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Heart Creek flood mitigation moves forward

"We don’t know when the next flood will be, but we do know there will be more floods."
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The 2013 flooding wreaked havoc on Jura Creek. RMO FILE PHOTO

LAC DES ARCS – Heart Creek is getting a makeover. 

As the seven-year anniversary of the 2013 southern Alberta floods approaches, the MD of Bighorn announced another important piece of the flood mitigation puzzle as local contractor Bow Kor Excavating Ltd. was recently awarded a contract to mitigate Heart Creek for $2.5 million.

“We don’t know when the next flood will be, but we do know there will be more floods,” Reeve Dene Cooper said in a press release earlier this week.

Since the floods of 2013, where several Lac Des Arcs properties were destroyed and others damaged from a combination of flooding in Heart Creek and the Bow River, the MD of Bighorn has been working with the provincial and federal governments to secure funding for Heart Creek along with a number of other flood mitigation projects, including Exshaw Creek, and Jura Creek.

Now thanks to grants from the government of Canada’s Disaster Mitigation and Adaption Fund and the Alberta Community Resilience Program, and funding from the MD of Bighorn, the Heart Creek project is ready to go.

“A small municipality like ours would not be able to undertake a project of this size without the financial assistance of the federal and provincial governments – we are very grateful for their contributions,” Cooper said.

Expected to be completed in late 2020, the Heart Creek project is designed to protect the hamlet of Lac Des Arcs and the Trans-Canada Highway from a debris flood with a return period of up to 300 years.

“We are making historic investments in infrastructure that makes communities such as Bighorn more resilient to flooding," Catherine McKenna, Minister of Infrastructure and Communities said in a press release.

"I am pleased to be a partner in this important flood protection project and look forward to continue working together to create jobs, build a better, more prosperous and more resilient Alberta and Canada."

Focused on several flood mitigation projects within its own boundaries, including Exshaw Creek, Jura Creek and Heart Creek, last month the MD announced the Exshaw Creek flood mitigation project was completed to protect Exshaw residents, the Lafarge cement plant and the railway and road infrastructure from a debris flood. 

Earlier this year, the MD secured $8.7 million for the Heart Creek, Exshaw Creek and Jura Creek projects through an ACRP grant before the program was terminated.

At the time Cooper called the funding cut “a surprise and really unfortunate,” but officials were hopeful for a sufficient surplus to proceed with more work as phase one was completed. Phase two, which had plans to amour the earth banks, putting riprap – also known as rock armour – at certain points along the creek, was not.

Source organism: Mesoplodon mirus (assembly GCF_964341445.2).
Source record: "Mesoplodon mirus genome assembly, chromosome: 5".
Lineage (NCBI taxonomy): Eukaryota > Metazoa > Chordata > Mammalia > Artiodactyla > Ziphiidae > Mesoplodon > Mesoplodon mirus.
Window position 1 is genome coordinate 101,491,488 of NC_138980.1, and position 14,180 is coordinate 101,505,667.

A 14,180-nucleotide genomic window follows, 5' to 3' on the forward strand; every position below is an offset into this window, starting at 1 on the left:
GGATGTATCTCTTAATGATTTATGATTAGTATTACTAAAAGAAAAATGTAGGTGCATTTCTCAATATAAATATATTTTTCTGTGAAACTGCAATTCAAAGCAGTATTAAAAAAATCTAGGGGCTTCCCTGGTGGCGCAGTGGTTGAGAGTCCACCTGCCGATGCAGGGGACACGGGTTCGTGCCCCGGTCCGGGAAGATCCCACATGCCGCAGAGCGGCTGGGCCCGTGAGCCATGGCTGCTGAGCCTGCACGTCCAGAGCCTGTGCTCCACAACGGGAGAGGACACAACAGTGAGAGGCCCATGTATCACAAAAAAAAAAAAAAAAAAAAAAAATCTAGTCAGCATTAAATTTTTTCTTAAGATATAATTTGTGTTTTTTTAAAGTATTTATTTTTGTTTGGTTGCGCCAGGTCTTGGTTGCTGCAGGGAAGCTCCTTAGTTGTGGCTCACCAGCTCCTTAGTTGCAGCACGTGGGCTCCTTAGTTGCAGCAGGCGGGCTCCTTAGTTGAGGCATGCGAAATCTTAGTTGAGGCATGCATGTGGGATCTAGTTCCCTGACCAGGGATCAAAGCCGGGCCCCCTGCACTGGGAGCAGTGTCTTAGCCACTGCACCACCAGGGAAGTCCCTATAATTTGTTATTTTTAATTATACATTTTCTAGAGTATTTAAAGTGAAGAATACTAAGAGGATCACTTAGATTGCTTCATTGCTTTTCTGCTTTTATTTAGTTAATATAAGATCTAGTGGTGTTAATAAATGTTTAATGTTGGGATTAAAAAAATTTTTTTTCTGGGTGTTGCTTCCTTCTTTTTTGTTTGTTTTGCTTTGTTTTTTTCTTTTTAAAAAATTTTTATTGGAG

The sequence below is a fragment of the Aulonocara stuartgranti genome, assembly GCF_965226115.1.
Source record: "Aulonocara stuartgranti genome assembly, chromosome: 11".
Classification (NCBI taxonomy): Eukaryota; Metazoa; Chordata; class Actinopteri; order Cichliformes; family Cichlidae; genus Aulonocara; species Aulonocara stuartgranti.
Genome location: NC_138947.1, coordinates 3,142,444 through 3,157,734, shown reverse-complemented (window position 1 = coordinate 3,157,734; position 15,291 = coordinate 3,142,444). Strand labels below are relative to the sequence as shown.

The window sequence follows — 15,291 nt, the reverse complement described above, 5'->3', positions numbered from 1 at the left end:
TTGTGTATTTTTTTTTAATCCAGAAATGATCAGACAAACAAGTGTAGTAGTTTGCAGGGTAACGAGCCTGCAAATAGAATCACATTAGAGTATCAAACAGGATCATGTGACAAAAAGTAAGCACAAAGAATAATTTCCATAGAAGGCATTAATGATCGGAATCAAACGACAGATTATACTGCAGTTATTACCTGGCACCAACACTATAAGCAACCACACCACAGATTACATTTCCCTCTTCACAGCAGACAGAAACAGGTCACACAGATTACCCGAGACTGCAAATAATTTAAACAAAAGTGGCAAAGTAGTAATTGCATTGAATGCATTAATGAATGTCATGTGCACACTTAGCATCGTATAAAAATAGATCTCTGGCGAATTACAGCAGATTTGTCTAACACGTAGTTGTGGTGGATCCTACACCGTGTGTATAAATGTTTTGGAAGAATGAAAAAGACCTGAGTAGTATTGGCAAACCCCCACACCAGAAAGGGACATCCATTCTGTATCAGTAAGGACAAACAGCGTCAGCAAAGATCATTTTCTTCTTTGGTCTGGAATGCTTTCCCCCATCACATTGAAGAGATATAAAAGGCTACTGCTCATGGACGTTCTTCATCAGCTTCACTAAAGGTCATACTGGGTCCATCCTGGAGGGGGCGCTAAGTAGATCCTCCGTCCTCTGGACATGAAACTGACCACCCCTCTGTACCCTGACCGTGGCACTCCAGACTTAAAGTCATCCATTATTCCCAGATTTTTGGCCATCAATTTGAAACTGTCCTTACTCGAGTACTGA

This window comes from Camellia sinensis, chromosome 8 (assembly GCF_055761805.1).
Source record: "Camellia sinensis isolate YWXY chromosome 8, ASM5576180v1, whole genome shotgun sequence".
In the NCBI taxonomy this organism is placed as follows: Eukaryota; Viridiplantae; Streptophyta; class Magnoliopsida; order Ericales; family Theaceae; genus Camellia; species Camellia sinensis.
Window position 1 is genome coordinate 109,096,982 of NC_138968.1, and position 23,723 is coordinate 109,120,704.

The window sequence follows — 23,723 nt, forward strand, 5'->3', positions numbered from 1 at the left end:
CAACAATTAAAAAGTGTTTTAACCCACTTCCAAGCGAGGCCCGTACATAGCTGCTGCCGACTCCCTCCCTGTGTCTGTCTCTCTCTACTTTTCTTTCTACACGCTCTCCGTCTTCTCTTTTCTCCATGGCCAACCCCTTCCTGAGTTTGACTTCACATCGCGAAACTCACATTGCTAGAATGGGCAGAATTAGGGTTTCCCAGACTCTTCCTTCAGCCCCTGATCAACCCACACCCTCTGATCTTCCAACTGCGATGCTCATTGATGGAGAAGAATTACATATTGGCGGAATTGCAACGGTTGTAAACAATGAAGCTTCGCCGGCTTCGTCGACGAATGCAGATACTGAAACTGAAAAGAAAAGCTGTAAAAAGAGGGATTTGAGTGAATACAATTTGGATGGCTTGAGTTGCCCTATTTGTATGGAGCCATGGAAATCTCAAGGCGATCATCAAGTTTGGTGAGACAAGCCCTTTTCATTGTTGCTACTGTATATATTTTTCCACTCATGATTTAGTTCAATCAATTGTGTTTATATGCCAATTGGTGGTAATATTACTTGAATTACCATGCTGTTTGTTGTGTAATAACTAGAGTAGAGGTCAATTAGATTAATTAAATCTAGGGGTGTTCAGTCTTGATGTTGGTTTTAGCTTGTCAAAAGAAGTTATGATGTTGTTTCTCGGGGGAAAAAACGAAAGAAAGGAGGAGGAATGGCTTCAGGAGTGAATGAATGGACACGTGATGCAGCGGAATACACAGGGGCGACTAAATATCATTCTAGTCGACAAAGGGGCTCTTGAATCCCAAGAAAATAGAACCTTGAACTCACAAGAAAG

The plan was to have Exshaw Creek and Heart Creek completed and paid for when officials would know how much, if any, surplus was available to use for Jura Creek.

“We still have a couple more creeks that require flood mitigation. Jura Creek is our next priority,” said Doug Fulford, the MD’s Director of Flood Recovery. “We are currently trying to secure funding to complete Jura Creek as soon as possible.”

For the Heart Creek mitigation plan, contractors decided on a risk-based approach to mitigation design instead of a hazard-based approach, according to the report from BGC Engineering Inc., which means the risk is estimated based on the consequence of the various hazard scenarios.

“Through iteration, the ‘design event’ is then defined as the lowest return period hazard scenario that will reduce life loss risk to levels deemed tolerable by the MD. While no limit of tolerable economic risk has been set, the mitigation measures will also lead to substantial economic risk reduction,” the report reads.

Officials said the MD of Bighorn is breathing a sigh of relief knowing its residents, as well as highway infrastructure, will soon be protected from a Heart Creek debris flood.

The MD also wanted to note any Heart Mountain scramblers and Heart Creek trail users will need to park at the official Heart Creek trailhead for the duration of the projection.

“There has been a tendency for Heart Creek trail users to park in the ditch beside the Trans-Canada Highway," Fulford said. 

“For safety reasons, parking in the ditch will not be permitted for the duration of the project.”

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Jenna Dulewich

About the Author: Jenna Dulewich

Jenna Dulewich is a national and provincial award-winning multi-media journalist. Joining the Rocky Mountain Outlook in 2019, she covers Stoney Nakoda, MD of Bighorn, Canmore and court.
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